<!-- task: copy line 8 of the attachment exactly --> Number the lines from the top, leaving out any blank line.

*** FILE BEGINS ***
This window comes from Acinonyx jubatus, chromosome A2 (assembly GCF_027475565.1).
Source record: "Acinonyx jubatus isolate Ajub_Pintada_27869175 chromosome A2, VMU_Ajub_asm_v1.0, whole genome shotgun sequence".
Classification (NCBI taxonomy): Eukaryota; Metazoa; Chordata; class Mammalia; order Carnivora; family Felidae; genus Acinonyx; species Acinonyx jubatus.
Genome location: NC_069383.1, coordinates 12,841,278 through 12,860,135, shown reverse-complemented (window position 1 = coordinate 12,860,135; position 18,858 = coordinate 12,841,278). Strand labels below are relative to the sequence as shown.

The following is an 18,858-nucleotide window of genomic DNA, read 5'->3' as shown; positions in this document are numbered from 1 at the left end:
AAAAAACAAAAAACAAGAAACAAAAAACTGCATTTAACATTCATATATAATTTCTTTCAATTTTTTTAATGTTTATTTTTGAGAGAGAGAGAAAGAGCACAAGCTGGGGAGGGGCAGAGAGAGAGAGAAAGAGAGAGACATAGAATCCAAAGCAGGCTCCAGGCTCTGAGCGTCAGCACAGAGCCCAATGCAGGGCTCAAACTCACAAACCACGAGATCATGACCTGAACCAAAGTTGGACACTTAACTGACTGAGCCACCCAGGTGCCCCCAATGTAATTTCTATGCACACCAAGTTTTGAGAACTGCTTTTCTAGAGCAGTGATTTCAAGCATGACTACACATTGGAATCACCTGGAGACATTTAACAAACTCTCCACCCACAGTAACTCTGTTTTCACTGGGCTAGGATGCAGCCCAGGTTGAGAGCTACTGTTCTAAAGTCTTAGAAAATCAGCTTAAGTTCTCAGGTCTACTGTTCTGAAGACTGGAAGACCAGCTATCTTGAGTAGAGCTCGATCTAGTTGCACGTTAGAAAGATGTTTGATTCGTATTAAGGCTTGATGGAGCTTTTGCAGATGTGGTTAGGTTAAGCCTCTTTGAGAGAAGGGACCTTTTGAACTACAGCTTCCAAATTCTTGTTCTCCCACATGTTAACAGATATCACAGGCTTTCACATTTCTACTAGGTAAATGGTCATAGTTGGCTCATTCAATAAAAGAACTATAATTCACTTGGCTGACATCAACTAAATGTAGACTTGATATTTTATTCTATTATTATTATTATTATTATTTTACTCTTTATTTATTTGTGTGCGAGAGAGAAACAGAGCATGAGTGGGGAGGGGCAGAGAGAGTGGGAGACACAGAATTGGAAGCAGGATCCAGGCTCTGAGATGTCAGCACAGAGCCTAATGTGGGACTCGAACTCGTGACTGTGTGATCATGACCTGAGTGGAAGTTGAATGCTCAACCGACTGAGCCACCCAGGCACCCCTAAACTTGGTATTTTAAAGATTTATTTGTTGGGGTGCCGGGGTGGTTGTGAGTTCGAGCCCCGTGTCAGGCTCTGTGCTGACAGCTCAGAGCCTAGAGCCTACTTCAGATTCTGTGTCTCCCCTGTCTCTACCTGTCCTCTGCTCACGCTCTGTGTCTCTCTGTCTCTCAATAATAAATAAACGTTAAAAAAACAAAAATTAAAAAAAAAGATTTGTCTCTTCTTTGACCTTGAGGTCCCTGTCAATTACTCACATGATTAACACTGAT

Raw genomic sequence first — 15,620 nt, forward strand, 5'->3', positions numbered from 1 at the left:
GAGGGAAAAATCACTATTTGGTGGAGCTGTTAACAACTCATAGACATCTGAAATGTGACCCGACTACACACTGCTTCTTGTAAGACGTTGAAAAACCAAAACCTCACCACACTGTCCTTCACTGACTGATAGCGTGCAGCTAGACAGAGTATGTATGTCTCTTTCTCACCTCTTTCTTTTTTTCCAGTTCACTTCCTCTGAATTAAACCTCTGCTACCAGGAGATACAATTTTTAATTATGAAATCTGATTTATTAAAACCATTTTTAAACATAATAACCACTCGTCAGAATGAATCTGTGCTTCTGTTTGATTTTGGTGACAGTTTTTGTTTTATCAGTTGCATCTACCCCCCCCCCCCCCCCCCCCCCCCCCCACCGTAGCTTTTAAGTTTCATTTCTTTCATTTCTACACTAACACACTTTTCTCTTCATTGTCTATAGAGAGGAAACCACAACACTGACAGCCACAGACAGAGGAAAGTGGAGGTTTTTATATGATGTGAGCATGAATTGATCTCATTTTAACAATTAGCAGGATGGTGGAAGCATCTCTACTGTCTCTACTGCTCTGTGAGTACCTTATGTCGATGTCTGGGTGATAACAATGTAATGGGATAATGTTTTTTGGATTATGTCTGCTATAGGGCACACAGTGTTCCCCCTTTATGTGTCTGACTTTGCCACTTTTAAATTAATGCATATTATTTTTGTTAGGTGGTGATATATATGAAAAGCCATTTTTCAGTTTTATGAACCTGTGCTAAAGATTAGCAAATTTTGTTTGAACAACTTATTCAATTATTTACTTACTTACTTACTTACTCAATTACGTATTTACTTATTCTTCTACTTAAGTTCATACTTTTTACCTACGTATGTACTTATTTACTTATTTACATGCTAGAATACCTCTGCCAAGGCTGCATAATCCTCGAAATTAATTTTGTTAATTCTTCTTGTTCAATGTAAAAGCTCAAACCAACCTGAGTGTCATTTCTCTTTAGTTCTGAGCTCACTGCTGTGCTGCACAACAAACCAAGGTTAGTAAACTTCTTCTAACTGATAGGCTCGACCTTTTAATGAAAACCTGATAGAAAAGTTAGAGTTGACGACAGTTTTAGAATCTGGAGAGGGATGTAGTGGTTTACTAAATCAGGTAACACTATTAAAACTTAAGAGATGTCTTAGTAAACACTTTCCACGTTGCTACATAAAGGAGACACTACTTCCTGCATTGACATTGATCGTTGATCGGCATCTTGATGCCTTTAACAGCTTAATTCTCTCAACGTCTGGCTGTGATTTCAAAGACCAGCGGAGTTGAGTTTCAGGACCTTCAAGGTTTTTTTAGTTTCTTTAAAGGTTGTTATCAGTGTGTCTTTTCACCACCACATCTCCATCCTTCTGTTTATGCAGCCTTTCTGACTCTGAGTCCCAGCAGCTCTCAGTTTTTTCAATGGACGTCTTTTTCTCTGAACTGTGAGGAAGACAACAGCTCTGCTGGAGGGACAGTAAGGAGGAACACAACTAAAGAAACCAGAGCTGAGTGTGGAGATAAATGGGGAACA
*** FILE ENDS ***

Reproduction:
GAGGGAAAAATCACTATTTGGTGGAGCTGTTAACAACTCATAGACATCTGAAATGTGACCCGACTACACACTGCTTCTTGTAAGACGTTGAAAAACCAAAACCTCACCACACTGTCCTTCACTGACTGATAGCGTGCAGCTAGACAGAGTATGTATGTCTCTTTCTCACCTCTTTCTTTTTTTCCAGTTCACTTCCTCTGAATTAAACCTCTGCTACCAGGAGATACAATTTTTAATTATGAAATCTGATTTATTAAAACCATTTTTAAACATAATAACCACTCGTCAGAATGAATCTGTGCTTCTGTTTGATTTTGGTGACAGTTTTTGTTTTATCAGTTGCATCTACCCCCCCCCCCCCCCCCCCCCCCCCCCACCGTAGCTTTTAAGTTTCATTTCTTTCATTTCTACACTAACACACTTTTCTCTTCATTGTCTATAGAGAGGAAACCACAACACTGACAGCCACAGACAGAGGAAAGTGGAGGTTTTTATATGATGTGAGCATGAATTGATCTCATTTTAACAATTAGCAGGATGGTGGAAGCATCTCTACTGTCTCTACTGCTCTGTGAGTACCTTATGTCGATGTCTGGGTGATAACAATGTAATGGGATAATGTTTTTTGGATTATGTCTGCTATAGGGCACACAGTGTTCCCCCTTTATGTGTCTGACTTTGCCACTTTTAAATTAATGCATATTATTTTTGTTAGGTGGTGATATATATGAAAAGCCATTTTTCAGTTTTATGAACCTGTGCTAAAGATTAGCAAATTTTGTTTGAACAACTTATTCAATTATTTACTTACTTACTTACTTACTCAATTACGTATTTACTTATTCTTCTACTTAAGTTCATACTTTTTACCTACGTATGTACTTATTTACTTATTTACATGCTAGAATACCTCTGCCAAGGCTGCATAATCCTCGAAATTAATTTTGTTAATTCTTCTTGTTCAATGTAAAAGCTCAAACCAACCTGAGTGTCATTTCTCTTTAGTTCTGAGCTCACTGCTGTGCTGCACAACAAACCAAGGTTAGTAAACTTCTTCTAACTGATAGGCTCGACCTTTTAATGAAAACCTGATAGAAAAGTTAGAGTTGACGACAGTTTTAGAATCTGGAGAGGGATGTAGTGGTTTACTAAATCAGGTAACACTATTAAAACTTAAGAGATGTCTTAGTAAACACTTTCCACGTTGCTACATAAAGGAGACACTACTTCCTGCATTGACATTGATCGTTGATCGGCATCTTGATGCCTTTAACAGCTTAATTCTCTCAACGTCTGGCTGTGATTTCAAAGACCAGCGGAGTTGAGTTTCAGGACCTTCAAGGTTTTTTTAGTTTCTTTAAAGGTTGTTATCAGTGTGTCTTTTCACCACCACATCTCCATCCTTCTGTTTATGCAGCCTTTCTGACTCTGAGTCCCAGCAGCTCTCAGTTTTTTCAATGGACGTCTTTTTCTCTGAACTGTGAGGAAGACAACAGCTCTGCTGGAGGGACAGTAAGGAGGAACACAACTAAAGAAACCAGAGCTGAGTGTGGAGATAAATGGGGAACA